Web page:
More tournaments, trip to Quebec showcase to highlight 2019-20
An expanded regular-season schedule and a tournament-style playoff format are only two in a series of changes recently approved by Great North Midget League governors.
In an effort to stem the flow of midget-eligible players to the junior ranks, as well as to get ahead of the curve when it comes to changes to Hockey Canada’s development model, the GNML also plans to increase the number of tournaments each team can play in each year, and to assemble an all-star team of both minor and major midget players to attend a heavily scouted showcase in Chicoutimi, Que., in December.
Albert Corradini, who’s set to enter his second season as commissioner of Northern Ontario’s midget AAA loop, is thrilled with the moves, which he said will address the concerns raised by coaches, players and parents about choosing the midget level as a development option, amid an ever-expanding list of alternatives.
“One of the recurring themes that I heard was the length of our schedule,” Corradini said. “A lot of centres like New Liskeard and Timmins, for example, they’re competing with the NOJHL and they’re competing with other minor hockey programs, and no one is ever going to confuse minor hockey with junior hockey, but when you start hearing that teams there are done on the first weekend or second weekend in February, that’s problematic in the minds of a lot of parents and kids who are looking for the maximum bang for their buck, in terms of the number of games.”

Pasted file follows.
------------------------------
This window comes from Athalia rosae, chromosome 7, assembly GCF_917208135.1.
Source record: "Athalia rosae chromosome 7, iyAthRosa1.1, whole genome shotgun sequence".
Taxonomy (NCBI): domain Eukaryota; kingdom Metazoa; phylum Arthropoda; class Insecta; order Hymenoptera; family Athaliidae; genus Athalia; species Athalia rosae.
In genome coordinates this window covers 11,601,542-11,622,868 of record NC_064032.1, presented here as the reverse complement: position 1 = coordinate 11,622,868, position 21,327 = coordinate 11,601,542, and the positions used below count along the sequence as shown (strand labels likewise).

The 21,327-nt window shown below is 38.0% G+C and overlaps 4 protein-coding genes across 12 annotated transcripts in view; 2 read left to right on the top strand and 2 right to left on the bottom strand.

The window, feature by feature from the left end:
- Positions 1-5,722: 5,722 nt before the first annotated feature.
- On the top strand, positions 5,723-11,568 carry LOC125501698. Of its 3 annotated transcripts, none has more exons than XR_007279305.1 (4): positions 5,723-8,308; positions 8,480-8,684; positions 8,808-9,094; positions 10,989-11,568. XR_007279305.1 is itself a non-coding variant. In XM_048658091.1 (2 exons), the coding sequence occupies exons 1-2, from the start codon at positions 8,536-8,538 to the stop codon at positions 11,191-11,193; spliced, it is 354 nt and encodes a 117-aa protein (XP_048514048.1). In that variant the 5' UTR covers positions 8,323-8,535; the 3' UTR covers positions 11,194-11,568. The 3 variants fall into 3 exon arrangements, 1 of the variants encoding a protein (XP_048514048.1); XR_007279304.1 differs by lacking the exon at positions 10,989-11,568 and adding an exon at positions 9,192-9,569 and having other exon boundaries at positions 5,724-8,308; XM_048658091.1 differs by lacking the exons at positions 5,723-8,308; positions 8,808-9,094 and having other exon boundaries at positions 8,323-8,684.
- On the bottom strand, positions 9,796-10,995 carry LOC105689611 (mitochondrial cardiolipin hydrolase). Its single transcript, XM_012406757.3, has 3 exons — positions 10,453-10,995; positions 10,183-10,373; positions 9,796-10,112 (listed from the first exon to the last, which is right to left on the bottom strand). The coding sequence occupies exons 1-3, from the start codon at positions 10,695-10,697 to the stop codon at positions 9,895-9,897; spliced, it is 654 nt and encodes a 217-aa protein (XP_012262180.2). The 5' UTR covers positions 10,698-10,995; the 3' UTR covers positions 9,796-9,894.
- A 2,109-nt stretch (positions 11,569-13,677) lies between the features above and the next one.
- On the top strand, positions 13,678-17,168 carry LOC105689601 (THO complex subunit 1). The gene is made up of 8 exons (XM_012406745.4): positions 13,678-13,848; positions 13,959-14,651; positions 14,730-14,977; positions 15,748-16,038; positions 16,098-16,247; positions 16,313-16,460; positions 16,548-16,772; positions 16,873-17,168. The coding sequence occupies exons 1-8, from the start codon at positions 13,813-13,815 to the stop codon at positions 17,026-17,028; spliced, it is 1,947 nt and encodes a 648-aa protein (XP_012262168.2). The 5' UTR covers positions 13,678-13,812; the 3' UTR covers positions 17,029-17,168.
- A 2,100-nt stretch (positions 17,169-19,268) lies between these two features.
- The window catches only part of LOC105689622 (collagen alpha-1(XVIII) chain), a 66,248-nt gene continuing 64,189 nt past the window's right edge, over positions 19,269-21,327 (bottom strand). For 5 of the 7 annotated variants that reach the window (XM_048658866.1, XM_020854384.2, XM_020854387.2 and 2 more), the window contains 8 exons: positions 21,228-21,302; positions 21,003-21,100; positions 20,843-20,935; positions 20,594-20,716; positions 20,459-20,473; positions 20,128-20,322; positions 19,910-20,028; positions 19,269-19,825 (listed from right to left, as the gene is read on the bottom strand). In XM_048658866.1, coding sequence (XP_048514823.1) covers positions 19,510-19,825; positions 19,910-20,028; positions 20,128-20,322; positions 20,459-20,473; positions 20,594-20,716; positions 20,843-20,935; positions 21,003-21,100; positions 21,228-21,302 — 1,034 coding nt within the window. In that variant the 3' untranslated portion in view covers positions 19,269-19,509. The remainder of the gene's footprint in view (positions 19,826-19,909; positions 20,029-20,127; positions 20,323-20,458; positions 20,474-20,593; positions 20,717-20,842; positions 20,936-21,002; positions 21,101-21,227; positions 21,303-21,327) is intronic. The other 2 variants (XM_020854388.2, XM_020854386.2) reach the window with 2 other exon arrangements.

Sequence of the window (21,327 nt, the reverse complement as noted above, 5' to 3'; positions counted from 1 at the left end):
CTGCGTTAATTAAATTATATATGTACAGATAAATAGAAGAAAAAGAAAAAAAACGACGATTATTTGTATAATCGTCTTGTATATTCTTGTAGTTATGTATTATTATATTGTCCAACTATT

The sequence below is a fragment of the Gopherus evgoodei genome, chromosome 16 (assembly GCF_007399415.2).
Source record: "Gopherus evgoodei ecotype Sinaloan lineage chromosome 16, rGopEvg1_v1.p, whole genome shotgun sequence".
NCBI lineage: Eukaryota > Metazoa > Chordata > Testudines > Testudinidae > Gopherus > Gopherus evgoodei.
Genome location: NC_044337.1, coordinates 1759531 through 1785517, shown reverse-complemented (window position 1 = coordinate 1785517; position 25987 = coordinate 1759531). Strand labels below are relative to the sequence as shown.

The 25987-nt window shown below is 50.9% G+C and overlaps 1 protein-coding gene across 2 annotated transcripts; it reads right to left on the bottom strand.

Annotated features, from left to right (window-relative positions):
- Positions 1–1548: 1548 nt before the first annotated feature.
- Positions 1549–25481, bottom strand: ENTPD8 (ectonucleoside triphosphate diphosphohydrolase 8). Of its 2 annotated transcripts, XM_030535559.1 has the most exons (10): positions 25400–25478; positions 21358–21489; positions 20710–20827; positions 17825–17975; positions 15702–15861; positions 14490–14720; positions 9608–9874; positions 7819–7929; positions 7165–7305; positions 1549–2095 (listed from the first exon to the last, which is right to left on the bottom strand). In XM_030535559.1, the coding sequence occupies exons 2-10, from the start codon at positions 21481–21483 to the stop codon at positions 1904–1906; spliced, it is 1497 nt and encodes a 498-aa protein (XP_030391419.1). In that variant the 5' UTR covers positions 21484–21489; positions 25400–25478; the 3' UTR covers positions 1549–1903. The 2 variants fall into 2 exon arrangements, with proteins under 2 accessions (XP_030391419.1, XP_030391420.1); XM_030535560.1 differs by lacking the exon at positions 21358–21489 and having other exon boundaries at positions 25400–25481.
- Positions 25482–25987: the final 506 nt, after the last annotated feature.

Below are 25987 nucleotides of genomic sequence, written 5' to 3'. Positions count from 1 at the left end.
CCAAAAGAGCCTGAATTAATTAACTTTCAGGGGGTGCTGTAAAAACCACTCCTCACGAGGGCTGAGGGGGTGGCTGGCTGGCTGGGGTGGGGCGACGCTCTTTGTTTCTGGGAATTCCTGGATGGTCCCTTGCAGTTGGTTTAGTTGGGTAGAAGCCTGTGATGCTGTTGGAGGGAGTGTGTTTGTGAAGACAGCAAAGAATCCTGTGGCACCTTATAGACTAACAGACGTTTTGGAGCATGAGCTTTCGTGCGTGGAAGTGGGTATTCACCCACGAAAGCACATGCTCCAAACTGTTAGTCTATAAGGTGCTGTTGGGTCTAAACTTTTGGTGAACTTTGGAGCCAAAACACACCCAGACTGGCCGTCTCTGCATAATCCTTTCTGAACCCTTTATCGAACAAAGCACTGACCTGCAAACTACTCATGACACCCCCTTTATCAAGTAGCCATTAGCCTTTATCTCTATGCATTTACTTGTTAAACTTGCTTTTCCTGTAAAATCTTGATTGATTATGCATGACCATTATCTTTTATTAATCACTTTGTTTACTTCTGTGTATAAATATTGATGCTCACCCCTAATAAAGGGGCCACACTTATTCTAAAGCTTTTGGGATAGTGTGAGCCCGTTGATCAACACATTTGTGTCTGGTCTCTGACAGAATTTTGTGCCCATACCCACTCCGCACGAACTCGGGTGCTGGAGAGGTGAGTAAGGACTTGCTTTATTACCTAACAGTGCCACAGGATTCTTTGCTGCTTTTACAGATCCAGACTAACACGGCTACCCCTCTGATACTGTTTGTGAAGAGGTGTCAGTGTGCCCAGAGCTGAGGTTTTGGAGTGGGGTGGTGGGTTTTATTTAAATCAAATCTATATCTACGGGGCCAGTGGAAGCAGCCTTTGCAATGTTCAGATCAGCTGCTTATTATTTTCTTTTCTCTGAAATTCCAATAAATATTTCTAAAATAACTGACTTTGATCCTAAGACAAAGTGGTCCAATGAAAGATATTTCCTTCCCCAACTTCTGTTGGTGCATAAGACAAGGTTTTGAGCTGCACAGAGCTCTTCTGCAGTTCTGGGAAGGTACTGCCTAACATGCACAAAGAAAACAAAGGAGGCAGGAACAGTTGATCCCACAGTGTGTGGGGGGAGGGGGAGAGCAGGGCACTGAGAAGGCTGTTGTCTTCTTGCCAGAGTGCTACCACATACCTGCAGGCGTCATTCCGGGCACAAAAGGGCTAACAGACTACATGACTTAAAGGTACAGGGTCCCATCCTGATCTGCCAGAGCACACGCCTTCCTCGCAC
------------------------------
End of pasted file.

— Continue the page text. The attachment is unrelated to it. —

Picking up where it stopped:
Under the new schedule, however, the 2019-20 regular season will start on Sept. 27, about three weeks later than in previous years, and end about a month later.
“We can afford teams the luxury of knowing that when they have a kid skating for them, he’s actually skating to make their team,” Corradini said. “Some teams may still try out in late August, early September, but at least now they have some latitude here, in terms of when they finalize their roster. When a kid comes out in August, he may be getting ready to go to an OHL club, he may be getting prepped to go to a Tier II tryout, so what ends up happening is teams cut players in late August on the assumption that so-and-so is going to be around, only to find he goes off to a junior camp and doesn’t come back.”